Sunday, November 05, 2006

NU wants Poso secure before key meeting

Frans Seda and Abu Bakr Ba'asyir in Yogya

(Jakarta Post) Hasyim Muzadi, chairman of the country's largest Muslim organization Nahdlatul Ulama (NU), called on the authorities to expel newcomers believed to be instigating fresh violence in Poso, Central Sulawesi, ahead of a planned reconciliation meeting among the people.

Hasyim presented his proposal during a meeting Saturday with Vice President Jusuf Kalla at the latter's residence in Central Jakarta.

"It turns out that those who instigated violence (in Poso) were people coming from other areas. Those who are proven (to be involved in violence) must be relocated; don't consider their religion," Hasyim said.

Finally, someone is listening to what I've been screaming about since Rev. Irianto's assassination and doing something about it. The Muslim militants from outside must be expelled and measures taken to prevent others from coming.

He explained that Muslim and Christian leaders in Poso were expected to meet early in December to discuss ways to end the prolonged bloody conflict.

"Before that (meeting), the security situation must be strengthened," he was quoted by news portal as saying.

After some time of peace, a new series of murders and violence hit Poso following the Sept. 22 execution of three Christians charged with masterminding a massacre in a Muslim village in 2000.

The day after the execution, two Muslims were kidnapped and murdered. Then, a Christian minister was shot dead while he was shopping with his wife in Palu on Oct. 16. And on Oct. 22, police shot and killed a Muslim man and a toddler during crossfire in a raid on a suspected terrorist hideout.

Where is the mention of 300 armed militants attacking police and the police killing the man while shooting back in self-protection? The two Muslim men weren't kidnapped but ran a roadblock, endangering those at the roadblock and an angry crowd reacted by killing the two men.

Police have arrested more than a dozen Muslims belonging to militant groups in the region suspected of instigating violence, and are still hunting down a number of others.

Muslims are dissatisfied with the police and have demanded that they be withdrawn from Poso. The government responded by sending in troops to reinforce security.

The Muslims that are dissatisfied are local militants from Poso Islamic Struggled Brotherhood Forum and Islamic Defenders Front. These men do not represent local Muslim population in general. Extra security is needed to contain these militants.

Meanwhile in Yogyakarta, Catholic and Buddhist leaders met with leaders of Islamic hard-line group Indonesian Mujahidin Council (MMI) to discuss efforts to prevent further conflicts among different faiths, including those in Poso.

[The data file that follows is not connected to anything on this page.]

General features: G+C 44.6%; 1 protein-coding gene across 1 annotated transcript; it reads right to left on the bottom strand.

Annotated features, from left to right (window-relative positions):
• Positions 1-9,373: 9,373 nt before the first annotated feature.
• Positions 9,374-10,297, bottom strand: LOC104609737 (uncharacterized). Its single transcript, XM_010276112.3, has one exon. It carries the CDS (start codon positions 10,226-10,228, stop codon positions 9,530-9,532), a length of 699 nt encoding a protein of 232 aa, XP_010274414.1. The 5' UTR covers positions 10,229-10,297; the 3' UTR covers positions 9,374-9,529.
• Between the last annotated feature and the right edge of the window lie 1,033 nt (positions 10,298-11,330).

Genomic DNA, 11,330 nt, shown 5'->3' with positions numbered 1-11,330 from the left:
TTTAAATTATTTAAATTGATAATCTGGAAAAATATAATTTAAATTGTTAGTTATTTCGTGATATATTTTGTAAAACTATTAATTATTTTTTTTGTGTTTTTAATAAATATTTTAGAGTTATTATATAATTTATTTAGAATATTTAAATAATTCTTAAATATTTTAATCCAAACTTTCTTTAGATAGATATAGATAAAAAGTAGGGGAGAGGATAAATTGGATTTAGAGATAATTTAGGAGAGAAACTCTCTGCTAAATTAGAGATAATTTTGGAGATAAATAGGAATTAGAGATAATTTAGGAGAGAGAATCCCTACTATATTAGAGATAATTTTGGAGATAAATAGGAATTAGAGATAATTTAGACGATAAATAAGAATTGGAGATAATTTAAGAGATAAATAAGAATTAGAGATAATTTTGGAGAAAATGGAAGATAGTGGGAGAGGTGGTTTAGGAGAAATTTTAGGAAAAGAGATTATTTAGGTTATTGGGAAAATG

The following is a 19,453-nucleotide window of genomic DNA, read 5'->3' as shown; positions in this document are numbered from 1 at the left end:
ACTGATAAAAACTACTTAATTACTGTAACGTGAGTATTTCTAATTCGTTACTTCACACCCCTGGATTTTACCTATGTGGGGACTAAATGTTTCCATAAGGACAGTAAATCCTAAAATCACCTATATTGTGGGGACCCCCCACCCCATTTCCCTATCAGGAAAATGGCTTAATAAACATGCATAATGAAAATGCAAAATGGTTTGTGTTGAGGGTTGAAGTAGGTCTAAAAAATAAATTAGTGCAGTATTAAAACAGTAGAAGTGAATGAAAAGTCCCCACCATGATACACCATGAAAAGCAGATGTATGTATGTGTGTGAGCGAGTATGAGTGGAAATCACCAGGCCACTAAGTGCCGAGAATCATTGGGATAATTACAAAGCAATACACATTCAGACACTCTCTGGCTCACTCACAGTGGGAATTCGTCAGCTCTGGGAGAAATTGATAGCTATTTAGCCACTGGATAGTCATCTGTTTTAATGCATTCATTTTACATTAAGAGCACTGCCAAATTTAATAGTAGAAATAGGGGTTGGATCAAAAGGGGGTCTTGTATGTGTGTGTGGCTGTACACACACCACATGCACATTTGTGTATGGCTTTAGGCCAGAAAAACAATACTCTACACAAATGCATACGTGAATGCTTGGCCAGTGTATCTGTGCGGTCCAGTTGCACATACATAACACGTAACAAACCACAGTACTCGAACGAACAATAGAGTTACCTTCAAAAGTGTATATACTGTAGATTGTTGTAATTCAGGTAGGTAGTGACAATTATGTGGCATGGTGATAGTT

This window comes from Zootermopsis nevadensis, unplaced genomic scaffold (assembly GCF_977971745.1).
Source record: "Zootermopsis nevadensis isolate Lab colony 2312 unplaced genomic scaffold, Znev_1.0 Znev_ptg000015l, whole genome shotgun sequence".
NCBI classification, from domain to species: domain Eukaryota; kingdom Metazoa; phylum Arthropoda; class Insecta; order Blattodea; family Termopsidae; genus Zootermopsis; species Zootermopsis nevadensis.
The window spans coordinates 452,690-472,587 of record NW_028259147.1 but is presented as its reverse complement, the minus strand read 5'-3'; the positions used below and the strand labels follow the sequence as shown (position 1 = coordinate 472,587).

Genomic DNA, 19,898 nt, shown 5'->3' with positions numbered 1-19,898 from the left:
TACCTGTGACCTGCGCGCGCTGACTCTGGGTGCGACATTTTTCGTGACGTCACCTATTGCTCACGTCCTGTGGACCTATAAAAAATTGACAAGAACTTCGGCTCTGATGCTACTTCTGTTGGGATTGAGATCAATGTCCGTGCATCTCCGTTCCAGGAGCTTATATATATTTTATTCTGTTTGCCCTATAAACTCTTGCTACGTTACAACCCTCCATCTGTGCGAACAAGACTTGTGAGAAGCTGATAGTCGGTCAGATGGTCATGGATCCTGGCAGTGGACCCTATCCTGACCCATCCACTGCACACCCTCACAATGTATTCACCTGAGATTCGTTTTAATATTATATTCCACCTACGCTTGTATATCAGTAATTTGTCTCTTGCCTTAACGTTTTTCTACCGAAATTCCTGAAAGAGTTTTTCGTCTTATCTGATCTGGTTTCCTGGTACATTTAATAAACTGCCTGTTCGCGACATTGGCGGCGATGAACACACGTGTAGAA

Attending the meeting were Catholic figure and former finance minister Frans Seda, Catholic intellectual Chris Siner Key Timu and Buddhist leader Hartono Yusuf.

MMI leaders at the meeting included Abu Bakar Ba'asyir, who was jailed for his role in the 2002 Bali bombings, chairman Irfan S Awas, secretary-general Sobbarin Syakur and spokesman Fauzan al Anshari.

The meeting produced a joint communique, with each party committing to maintaining peace and security, upholding truth and justice and pursuing prosperity for the people.

"We also agree that the differences among us will not be exploited and manipulated by provocateurs who pit followers of different religions against one another for their own political gains," Fuazan said.

Speaking to journalists after the meeting, Frans Seda said that the meeting aimed to reduce conflicts between religious groups, including those in Poso.

"We also discussed the Muslims' aspiration to adopt sharia. Pak Ba'asyir said that Muslims would not force their will against non-Muslims with regards to sharia," Seda said.

Funny, Ba'asyir also said that formalization of Shariah law was needed inside the country's organization to help the struggle of the people of Islam. Saying that Muslims would not force their will against non-Muslims is a lie. Shariah law requires dhimmitude or infidel subservience to Islam. Equal rights are denied and right to worship and practice one's religion becomes severely restricted to the point of outlawing religious material outside of Islam (i.e. no bibles allowed in Saudi Arabia). Luckily, the majority of Muslims are more liberal in thinking and do not want the restrective Shariah law imposed which would outlaw their system of Islamic belief. Most Muslims in Indonesia are seen as heretics by Muslims in the Middle East because of the incorporation of mysticism and spiritualism in Indonesian Islam. Only a small percentage of Muslims in Indonesia follow strict Wahabist and similar forms of Islam.

It is not clear, however, why Seda and other Catholic and Buddhist leaders sought a meeting with Ba'asyir and MMI leaders.

During the meeting MMI leaders also expressed their opposition to the planned visit of U.S. President George W. Bush to Indonesia next month.

Bush is scheduled to visit Indonesia after attending the Asia-Pacific Economic Cooperation meeting in Vietnam on Nov. 18. This will be his second trip to Indonesia after he met President Megawati Soekarnoputri and Muslim leaders in Bali in 2003.

In Jakarta, a group of Muslims hard-liners, led by Hizbut Tahrir and the Islam Defenders Front (FPI), staged a protest outside the U.S. Embassy to protest the visit. The rally ended peacefully.

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